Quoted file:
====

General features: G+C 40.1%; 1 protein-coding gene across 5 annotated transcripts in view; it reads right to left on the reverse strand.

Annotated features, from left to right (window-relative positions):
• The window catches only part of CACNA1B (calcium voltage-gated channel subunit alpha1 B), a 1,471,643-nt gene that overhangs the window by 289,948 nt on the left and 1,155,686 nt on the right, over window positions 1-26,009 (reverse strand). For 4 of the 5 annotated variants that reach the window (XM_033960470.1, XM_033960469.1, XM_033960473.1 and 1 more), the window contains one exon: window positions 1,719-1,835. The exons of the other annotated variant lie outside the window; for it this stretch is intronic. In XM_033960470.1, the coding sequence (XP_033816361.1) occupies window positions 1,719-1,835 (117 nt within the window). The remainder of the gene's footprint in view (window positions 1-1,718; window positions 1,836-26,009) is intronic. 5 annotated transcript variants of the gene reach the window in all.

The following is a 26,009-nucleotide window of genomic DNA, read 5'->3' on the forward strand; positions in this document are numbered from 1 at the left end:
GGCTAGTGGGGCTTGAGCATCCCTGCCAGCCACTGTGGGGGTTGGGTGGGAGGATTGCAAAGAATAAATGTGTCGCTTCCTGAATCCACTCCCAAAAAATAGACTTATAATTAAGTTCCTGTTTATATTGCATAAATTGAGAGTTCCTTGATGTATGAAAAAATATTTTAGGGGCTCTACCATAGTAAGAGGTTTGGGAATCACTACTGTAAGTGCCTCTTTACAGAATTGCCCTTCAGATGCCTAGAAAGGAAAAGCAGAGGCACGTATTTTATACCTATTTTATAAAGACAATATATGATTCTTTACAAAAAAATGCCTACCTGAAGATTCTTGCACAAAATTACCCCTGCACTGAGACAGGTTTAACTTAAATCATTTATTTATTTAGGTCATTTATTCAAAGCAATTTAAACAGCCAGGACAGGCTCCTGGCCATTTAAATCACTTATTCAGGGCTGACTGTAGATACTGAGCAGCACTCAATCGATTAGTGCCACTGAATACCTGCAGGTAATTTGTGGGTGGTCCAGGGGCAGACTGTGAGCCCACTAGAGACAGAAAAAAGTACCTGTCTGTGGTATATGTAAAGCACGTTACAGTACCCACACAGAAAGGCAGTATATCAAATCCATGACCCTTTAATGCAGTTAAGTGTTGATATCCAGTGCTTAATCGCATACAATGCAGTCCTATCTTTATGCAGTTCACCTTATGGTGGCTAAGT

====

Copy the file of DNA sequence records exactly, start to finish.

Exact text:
General features: G+C 40.1%; 1 protein-coding gene across 5 annotated transcripts in view; it reads right to left on the reverse strand.

Annotated features, from left to right (window-relative positions):
• The window catches only part of CACNA1B (calcium voltage-gated channel subunit alpha1 B), a 1,471,643-nt gene that overhangs the window by 289,948 nt on the left and 1,155,686 nt on the right, over window positions 1-26,009 (reverse strand). For 4 of the 5 annotated variants that reach the window (XM_033960470.1, XM_033960469.1, XM_033960473.1 and 1 more), the window contains one exon: window positions 1,719-1,835. The exons of the other annotated variant lie outside the window; for it this stretch is intronic. In XM_033960470.1, the coding sequence (XP_033816361.1) occupies window positions 1,719-1,835 (117 nt within the window). The remainder of the gene's footprint in view (window positions 1-1,718; window positions 1,836-26,009) is intronic. 5 annotated transcript variants of the gene reach the window in all.

The following is a 26,009-nucleotide window of genomic DNA, read 5'->3' on the forward strand; positions in this document are numbered from 1 at the left end:
GGCTAGTGGGGCTTGAGCATCCCTGCCAGCCACTGTGGGGGTTGGGTGGGAGGATTGCAAAGAATAAATGTGTCGCTTCCTGAATCCACTCCCAAAAAATAGACTTATAATTAAGTTCCTGTTTATATTGCATAAATTGAGAGTTCCTTGATGTATGAAAAAATATTTTAGGGGCTCTACCATAGTAAGAGGTTTGGGAATCACTACTGTAAGTGCCTCTTTACAGAATTGCCCTTCAGATGCCTAGAAAGGAAAAGCAGAGGCACGTATTTTATACCTATTTTATAAAGACAATATATGATTCTTTACAAAAAAATGCCTACCTGAAGATTCTTGCACAAAATTACCCCTGCACTGAGACAGGTTTAACTTAAATCATTTATTTATTTAGGTCATTTATTCAAAGCAATTTAAACAGCCAGGACAGGCTCCTGGCCATTTAAATCACTTATTCAGGGCTGACTGTAGATACTGAGCAGCACTCAATCGATTAGTGCCACTGAATACCTGCAGGTAATTTGTGGGTGGTCCAGGGGCAGACTGTGAGCCCACTAGAGACAGAAAAAAGTACCTGTCTGTGGTATATGTAAAGCACGTTACAGTACCCACACAGAAAGGCAGTATATCAAATCCATGACCCTTTAATGCAGTTAAGTGTTGATATCCAGTGCTTAATCGCATACAATGCAGTCCTATCTTTATGCAGTTCACCTTATGGTGGCTAAGT